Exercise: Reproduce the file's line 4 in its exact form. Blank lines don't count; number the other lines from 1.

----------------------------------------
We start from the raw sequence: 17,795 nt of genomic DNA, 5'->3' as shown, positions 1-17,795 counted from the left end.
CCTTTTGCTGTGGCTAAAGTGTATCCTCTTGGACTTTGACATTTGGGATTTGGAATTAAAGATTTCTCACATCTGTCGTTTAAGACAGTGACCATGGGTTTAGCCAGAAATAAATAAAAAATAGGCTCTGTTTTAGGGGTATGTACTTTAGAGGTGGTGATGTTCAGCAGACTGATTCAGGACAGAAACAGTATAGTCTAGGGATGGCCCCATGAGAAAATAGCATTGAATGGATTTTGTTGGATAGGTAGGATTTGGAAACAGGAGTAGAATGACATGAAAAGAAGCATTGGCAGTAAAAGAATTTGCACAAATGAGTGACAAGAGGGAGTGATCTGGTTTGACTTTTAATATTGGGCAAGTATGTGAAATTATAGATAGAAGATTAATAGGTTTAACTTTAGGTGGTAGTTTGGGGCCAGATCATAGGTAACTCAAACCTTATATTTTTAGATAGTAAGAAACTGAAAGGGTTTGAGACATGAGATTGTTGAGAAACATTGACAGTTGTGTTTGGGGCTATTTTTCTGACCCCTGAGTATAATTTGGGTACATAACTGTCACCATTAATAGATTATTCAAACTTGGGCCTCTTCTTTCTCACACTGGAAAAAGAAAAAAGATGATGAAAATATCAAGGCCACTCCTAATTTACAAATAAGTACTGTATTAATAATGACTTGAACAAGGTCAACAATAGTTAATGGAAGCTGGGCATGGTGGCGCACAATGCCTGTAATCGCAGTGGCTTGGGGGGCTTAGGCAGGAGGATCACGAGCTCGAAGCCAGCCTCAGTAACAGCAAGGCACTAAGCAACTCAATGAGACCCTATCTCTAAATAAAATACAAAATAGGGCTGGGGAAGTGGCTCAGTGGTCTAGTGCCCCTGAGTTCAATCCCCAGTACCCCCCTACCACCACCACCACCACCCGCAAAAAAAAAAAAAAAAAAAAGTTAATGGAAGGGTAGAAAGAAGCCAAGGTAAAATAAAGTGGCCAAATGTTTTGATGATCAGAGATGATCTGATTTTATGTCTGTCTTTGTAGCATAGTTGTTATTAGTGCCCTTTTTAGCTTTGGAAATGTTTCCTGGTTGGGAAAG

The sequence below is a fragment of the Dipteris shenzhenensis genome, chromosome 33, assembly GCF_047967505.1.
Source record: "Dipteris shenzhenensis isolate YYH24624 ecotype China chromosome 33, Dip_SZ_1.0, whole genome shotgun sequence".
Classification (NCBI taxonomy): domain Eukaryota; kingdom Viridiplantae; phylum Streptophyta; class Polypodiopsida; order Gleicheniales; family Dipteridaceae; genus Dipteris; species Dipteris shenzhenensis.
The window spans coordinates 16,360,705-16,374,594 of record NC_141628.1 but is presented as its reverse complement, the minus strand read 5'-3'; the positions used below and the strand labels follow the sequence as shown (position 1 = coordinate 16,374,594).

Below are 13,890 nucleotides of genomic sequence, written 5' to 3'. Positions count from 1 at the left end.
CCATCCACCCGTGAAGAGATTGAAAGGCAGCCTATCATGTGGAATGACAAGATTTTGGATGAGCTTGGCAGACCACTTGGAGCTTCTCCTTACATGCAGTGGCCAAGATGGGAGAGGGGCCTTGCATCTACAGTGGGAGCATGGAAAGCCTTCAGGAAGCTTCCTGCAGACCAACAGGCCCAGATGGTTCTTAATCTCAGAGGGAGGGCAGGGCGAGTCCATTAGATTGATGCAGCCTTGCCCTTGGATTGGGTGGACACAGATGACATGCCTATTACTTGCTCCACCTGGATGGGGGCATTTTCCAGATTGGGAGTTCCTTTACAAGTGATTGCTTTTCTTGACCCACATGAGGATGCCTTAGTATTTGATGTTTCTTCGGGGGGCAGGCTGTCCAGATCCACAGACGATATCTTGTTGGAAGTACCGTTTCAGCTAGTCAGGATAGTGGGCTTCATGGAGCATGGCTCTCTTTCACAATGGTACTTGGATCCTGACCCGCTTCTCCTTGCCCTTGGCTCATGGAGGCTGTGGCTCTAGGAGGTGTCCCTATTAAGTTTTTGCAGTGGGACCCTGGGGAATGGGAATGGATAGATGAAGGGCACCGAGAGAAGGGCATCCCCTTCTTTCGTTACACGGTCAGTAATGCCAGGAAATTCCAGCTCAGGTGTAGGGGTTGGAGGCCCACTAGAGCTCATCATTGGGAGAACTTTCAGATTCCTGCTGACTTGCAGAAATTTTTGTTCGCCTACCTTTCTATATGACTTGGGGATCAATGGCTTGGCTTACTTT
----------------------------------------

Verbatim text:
Source record: "Dipteris shenzhenensis isolate YYH24624 ecotype China chromosome 33, Dip_SZ_1.0, whole genome shotgun sequence".